Sanjay Kinra presents results of a new study looking at the benefits of yoga for individuals that have suffered heart attacks, at the annual American Heart Association Conference. Sanjay said: “While we await formal peer review, the preliminary results of our trial suggest that a yoga-based cardiac rehabilitation programme could improve quality of life and promote earlier return to usual activities. This offers a low-cost and culturally-acceptable effective alternative to standard cardiac rehabilitation programmes that are usually complex and expensive.”
Rachel Lowe speaks to The Telegraph about how urban environments and megacities, which lack window screens, air conditioning and have a lot of standing water, are contributing to a rise in dengue fever. Rachel said: “When you have these sprawling urban areas, where there is poor sanitation and close contact between the vector and human there is bound to be a rise in the number of cases.”
David Heymann is interviewed by Raconteur on preparing for the next big pandemic. The piece asks how prepared are we to combat a deadly virus infecting millions around the globe? David said: “We just don’t know where the next pandemic will strike. We cannot predict it. There is also the natural evolution of diseases already out there.”
Martin McKee is mentioned in a Guardian article about immigration, after a London based economist, Professor Mariana Mazzucato’s UK residency was denied by the Home Office. Martin’s comments were picked up on Twitter.
Coverage of the Women Leaders in Global Health (WLGH) conference, hosted by LSHTM
Heidi Larson and Joanne Liu, key speakers at the WLGH conference, are interviewed for BBC Woman’s Hour talking about their hopes for the conference and fostering leadership for women. Joanne said: “Some women feel vulnerable going to the bathroom – we put a light & a lock on the door, it doesn’t cost a lot of money. We must act on things we know, bottom line.”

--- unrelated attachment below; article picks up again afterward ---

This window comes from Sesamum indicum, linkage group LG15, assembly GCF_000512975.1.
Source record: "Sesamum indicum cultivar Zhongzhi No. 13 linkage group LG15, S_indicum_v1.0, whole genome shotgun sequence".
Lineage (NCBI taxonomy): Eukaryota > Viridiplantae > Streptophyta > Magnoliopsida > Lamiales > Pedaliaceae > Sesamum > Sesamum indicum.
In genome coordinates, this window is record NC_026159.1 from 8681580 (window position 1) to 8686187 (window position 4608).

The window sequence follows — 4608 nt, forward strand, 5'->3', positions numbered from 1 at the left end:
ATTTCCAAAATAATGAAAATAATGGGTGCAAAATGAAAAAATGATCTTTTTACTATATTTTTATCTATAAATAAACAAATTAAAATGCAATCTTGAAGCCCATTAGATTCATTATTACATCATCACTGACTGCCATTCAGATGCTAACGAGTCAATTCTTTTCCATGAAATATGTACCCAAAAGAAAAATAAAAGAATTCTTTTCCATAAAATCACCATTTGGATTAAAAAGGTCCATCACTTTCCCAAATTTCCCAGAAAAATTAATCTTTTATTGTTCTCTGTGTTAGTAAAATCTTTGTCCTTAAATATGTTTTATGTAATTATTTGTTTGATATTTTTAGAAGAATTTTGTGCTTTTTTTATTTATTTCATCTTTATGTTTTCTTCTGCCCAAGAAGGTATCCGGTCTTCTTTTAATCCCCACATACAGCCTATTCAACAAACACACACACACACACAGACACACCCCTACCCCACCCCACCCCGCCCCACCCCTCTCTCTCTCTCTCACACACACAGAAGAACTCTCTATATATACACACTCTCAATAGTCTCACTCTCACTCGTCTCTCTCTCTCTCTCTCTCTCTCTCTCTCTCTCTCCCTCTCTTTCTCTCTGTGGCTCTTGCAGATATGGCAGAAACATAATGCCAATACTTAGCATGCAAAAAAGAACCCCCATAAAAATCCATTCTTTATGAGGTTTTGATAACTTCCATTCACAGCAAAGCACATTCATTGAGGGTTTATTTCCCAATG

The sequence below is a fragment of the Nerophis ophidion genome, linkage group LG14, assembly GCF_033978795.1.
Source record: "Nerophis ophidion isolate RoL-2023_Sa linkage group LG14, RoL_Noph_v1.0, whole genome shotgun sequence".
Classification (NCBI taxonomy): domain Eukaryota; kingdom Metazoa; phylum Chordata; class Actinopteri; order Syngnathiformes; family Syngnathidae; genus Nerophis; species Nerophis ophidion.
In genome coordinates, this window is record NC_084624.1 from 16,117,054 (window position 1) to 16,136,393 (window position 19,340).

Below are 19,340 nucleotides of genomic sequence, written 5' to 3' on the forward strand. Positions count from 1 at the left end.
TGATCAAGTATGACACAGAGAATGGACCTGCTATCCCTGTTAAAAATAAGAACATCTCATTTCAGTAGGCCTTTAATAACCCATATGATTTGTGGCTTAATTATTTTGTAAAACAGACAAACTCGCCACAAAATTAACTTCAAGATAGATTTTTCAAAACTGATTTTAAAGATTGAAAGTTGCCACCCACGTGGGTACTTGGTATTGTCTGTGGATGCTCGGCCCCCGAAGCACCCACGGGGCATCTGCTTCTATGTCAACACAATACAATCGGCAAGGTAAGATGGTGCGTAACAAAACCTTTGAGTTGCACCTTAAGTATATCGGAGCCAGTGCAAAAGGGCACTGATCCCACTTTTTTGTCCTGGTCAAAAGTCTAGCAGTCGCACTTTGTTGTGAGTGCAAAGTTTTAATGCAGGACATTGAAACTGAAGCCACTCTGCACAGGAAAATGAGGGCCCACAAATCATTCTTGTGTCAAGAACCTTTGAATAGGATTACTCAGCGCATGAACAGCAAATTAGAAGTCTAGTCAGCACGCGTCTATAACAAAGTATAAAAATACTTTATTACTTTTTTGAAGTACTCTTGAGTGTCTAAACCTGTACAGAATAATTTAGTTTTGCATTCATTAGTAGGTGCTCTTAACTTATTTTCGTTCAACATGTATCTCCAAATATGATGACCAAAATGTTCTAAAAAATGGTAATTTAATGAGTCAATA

Peter Piot writes a letter to the UK Home Secretary Savid Javid expressing concern about the current visa application process for international academics and scholars. The letter was written after 17 speakers and delegates from low-and middle-income countries were denied visas to attend the WLGH conference. The letter is covered in a Times article (£). Peter wrote: “Unfortunately, the current restrictive criteria can only deter organisations from holding future conferences in the UK at a crucial time when the UK should be ‘open for business’. Our school is already considering moving the locations of many of our large international meetings to outside the UK so that valued global experts can participate more easily.”
Following Peter’s letter Jeremy Farrar, Director of the Wellcome Trust writes in the Times (£) about why scientists need the Home Office on their side for Britain to be a leader in global science.
On social media
This week’s social media highlight comes from the LSHTM Twitter page, recognising the achievements of Professor Sir Brian Greenwood and promoting the Greenwood Africa Award. The new award will recognise the research achievements and future potential of a mid-career African scientists in contributing to the control of infectious disease in sub-Saharan Africa.